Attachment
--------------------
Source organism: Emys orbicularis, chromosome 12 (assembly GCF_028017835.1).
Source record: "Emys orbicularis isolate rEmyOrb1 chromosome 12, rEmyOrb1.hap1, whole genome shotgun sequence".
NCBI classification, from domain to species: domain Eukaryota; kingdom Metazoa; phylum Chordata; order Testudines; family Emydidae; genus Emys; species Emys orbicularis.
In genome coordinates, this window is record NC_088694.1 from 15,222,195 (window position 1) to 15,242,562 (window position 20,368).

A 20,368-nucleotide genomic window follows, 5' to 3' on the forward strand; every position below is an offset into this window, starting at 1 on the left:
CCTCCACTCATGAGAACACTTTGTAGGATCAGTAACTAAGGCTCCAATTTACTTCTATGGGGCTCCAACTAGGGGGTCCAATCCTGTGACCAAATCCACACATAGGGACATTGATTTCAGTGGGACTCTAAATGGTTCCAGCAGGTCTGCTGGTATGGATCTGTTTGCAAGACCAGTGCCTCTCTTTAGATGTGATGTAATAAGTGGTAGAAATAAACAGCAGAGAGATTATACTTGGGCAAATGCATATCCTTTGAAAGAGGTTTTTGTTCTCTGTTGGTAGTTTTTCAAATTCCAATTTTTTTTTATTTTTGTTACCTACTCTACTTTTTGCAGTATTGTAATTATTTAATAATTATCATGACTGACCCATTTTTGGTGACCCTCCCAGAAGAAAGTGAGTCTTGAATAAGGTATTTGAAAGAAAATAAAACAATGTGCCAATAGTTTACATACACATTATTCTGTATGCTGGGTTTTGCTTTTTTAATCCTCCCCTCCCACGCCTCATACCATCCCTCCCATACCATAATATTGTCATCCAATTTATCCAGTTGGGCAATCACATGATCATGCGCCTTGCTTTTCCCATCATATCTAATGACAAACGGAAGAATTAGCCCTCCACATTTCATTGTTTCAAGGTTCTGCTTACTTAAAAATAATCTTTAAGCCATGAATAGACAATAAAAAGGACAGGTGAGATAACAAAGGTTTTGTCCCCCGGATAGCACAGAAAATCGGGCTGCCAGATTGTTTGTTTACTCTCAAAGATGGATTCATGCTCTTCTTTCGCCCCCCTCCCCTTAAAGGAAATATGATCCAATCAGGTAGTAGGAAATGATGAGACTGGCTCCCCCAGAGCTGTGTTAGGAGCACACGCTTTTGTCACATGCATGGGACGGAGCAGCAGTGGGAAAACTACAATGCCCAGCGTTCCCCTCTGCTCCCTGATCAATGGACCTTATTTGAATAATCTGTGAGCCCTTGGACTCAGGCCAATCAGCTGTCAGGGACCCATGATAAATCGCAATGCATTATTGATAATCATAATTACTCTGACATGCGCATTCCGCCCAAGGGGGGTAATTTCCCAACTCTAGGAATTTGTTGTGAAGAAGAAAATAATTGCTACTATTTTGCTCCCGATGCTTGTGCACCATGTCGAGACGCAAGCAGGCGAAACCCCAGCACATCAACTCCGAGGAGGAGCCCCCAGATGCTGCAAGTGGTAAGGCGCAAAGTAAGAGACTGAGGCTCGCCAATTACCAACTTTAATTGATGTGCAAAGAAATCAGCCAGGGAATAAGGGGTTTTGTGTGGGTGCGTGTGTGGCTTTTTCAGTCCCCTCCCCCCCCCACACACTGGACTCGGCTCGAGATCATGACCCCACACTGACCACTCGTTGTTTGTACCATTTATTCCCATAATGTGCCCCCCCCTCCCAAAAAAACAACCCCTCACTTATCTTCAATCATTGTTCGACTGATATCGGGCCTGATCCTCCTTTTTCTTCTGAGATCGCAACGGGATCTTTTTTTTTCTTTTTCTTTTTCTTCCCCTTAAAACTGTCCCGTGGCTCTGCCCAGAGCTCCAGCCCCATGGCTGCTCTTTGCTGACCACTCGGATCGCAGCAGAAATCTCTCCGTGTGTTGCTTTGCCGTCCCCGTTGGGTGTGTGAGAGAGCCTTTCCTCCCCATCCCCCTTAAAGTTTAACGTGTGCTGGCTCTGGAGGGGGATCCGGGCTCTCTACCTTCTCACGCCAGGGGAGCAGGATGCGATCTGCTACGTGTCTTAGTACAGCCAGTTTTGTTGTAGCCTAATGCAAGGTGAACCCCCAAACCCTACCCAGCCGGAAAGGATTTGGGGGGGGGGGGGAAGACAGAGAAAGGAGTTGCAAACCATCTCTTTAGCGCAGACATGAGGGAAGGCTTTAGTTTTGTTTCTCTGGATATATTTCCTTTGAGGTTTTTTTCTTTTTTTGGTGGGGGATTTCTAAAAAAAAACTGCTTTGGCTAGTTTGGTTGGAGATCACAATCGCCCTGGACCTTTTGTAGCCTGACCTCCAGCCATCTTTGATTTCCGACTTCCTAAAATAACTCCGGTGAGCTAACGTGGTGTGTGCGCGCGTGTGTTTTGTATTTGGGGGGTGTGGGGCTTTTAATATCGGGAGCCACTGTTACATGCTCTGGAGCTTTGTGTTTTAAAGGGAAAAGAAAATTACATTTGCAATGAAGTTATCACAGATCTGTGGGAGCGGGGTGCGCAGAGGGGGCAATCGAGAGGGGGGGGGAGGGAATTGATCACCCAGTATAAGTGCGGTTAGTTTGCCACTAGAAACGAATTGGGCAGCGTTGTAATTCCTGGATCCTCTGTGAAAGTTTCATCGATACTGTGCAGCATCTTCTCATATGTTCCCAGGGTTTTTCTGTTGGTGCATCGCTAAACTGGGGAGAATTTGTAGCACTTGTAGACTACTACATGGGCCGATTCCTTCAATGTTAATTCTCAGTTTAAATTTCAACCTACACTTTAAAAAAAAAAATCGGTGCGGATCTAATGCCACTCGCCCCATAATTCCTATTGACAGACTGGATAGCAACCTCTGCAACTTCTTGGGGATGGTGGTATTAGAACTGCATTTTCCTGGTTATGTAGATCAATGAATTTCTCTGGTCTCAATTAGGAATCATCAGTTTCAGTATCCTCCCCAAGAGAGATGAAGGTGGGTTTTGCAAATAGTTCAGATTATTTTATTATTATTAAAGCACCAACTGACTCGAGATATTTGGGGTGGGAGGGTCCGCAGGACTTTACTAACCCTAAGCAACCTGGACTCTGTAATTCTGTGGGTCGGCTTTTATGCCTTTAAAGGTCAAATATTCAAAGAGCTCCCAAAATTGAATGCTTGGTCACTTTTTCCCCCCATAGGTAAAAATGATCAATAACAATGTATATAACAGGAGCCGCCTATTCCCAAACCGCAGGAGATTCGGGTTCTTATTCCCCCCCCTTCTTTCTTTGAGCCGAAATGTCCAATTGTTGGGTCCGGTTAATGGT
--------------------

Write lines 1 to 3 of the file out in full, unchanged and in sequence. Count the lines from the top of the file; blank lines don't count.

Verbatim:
Source organism: Emys orbicularis, chromosome 12 (assembly GCF_028017835.1).
Source record: "Emys orbicularis isolate rEmyOrb1 chromosome 12, rEmyOrb1.hap1, whole genome shotgun sequence".
NCBI classification, from domain to species: domain Eukaryota; kingdom Metazoa; phylum Chordata; order Testudines; family Emydidae; genus Emys; species Emys orbicularis.